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Snapshots of Stafford Beer

by John Friend

I can make no claims to having known Stafford Beer well. What I can however claim is to have been a colleague of his earlier than most if not all contributors to this record. So this recollection of our first encounter, plus the scattered occasions when our paths crossed subsequently, may perhaps help in filling in some corners in our composite picture.

In 1954, at the age of 23, I took up my first civilian job after two years as a postgraduate conscript in the Royal Air Force. I became a so-called Assistant Mathematician in the Central Research Laboratories of the United Steel Companies at Rotherham, close to Sheffield. One of the four main companies in the United Steels group was the Samuel Fox works at Stocksbridge, ten miles up the Don valley from Sheffield, where Stafford at that time ran the production control office. I only recall one visit, probably in 1955, with the head of my section John Andrew, who had told me in advance something of Stafford’s already colourful reputation. I remember clearly being ushered into the modest control room at Samuel Fox to meet Stafford and admire his impressive array of control charts spread all around the walls. So here perhaps was the birthplace of much of the early thinking later to be presented to the world in Decision and Control.

In those days, there were no computers in that factory or anywhere indeed anywhere else in United Steels; or at least no electronic computers. For “computer” was then the official job description of our two office assistants in Rotherham - both co-incidentally called Jean – who provided analytical support for my section by crunching numbers very audibly on desktop electric calculating machines.

Two years ago my wife and I moved in retirement to Oughtibridge, half was up the Don valley from Sheffield to Stocksbridge, and my wife started doing some occasional voluntary work at the Stocksbridge Library. Her co-worker June remembers Stafford clearly from her early days as an office worker at Samuel Fox. She tells us that he used to live with his family in a substantial house further up the hillside in Stocksbridge – then a rough and ready steelworks town, and now suffering from a drastic decline of its local economic base.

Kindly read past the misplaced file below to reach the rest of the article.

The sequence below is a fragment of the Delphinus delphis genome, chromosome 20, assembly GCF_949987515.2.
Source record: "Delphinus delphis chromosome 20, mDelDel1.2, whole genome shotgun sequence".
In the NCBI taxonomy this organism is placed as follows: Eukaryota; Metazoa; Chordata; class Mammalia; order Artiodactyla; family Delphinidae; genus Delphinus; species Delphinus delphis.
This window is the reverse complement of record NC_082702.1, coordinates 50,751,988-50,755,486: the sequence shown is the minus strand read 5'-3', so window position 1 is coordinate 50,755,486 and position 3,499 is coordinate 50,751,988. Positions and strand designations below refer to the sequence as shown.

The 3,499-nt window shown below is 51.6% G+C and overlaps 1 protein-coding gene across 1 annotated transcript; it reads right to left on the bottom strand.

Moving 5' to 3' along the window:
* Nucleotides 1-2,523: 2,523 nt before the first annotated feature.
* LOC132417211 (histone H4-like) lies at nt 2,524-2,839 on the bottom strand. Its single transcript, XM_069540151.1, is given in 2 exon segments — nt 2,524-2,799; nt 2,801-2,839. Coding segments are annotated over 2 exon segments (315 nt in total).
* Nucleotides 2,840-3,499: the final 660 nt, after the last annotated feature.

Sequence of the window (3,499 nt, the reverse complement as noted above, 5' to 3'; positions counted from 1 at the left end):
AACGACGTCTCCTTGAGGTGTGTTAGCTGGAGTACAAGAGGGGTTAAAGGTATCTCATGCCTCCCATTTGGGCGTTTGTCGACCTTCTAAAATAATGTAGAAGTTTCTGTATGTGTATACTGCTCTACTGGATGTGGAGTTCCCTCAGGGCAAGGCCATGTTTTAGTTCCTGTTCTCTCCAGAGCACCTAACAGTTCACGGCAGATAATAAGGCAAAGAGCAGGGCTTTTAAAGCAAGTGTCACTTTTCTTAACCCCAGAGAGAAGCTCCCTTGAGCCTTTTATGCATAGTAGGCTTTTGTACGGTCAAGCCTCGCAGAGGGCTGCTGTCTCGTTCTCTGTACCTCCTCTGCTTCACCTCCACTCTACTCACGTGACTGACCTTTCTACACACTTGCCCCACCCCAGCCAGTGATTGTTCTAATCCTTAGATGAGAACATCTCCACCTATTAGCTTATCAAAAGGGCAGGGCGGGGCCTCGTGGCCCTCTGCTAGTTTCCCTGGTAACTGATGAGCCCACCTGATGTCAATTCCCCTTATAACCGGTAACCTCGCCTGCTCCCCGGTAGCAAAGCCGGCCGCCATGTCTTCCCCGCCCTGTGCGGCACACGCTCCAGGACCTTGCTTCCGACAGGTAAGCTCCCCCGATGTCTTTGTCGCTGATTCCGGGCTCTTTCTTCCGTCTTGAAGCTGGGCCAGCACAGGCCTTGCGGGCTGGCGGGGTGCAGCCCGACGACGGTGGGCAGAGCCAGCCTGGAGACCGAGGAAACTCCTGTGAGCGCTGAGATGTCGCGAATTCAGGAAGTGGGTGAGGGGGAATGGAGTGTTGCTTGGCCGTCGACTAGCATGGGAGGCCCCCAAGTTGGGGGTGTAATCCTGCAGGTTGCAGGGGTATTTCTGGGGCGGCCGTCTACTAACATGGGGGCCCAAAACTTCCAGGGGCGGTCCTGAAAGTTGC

June retains a picture of Stafford striding down every morning to the works in the bottom of the valley, tall and immaculate in his dark business suit. Not surprisingly, when his obituaries appeared, she recognised his earlier photos as a sharp-suited executive much more readily than the more recent pictures of him as a monkish figure with a long white beard. I had left United Steels by the time Stafford moved to set up the group department of Cybernetics and OR at Cybor House in Sheffield. I still pass by Cybor House from time to time, now occupied by offices of various insurance companies. Perhaps there is a link to be drawn there somewhere?

My next encounter was when Stafford interviewed me for a job in their new SIGMA consultancy. The outcome was a warm and friendly letter from Stafford telling me that I did not quite match the profile of added skills for which they were looking at that time.

Later encounters were to be few and far between, but there are three snapshots that I would like to add. While I was working in Coventry, Stafford came one day to give a lunchtime talk in the majestic setting of the city’s modern cathedral. I was impressed when he projected on a large screen an excerpt from an early German film called Molochi, in which people built a vast machine that then proceeded to devour the humans and take control of the world for itself. I can’t remember clearly what lessons he drew from this, but most of us would probably find it not too hard to guess.

Then there was a long gap before I next met Stafford in 1984, at the University of Pennsylvania’s Wharton School, during what had been planned as a surprise commemoration of Russ Ackoff’s 65th birthday. I don’t think of Russ as easily surprised by anything, but he certainly put up a good appearance of astonishment on that occasion. This was the first time that I had seen Stafford since his transformation to what one of his obituarists has described as an “Old Testament Prophet figure”. My last brief encounter with Stafford was in 2000 when I found myself in Toronto1 as a participant in the millennial World Congress of the Systems Sciences. He was clearly frail, but I reminded him of our first encounter at the Stocksbridge works in the fifties, and he softly replied that that was a long time ago.

My own research interests have gradually drawn me away from the fields of cybernetics and systems science, as I reported at the Toronto meeting . However, I have recently enjoyed a close association at the University of Lincoln with Stafford’s close friend Raul Espejo, and this has helped in keeping my picture of Stafford and his many impacts on the world in the forefront of my mind.

John Friend, Oughtibridge, Sheffield.

1Friend, J. Engaging with Transient Complexity in Development Projects. In Understanding Complexity, eds. Gillian Ragsdell and Jennifer Wilby, pp91-102. Kluwer Academic/Plenum 2001.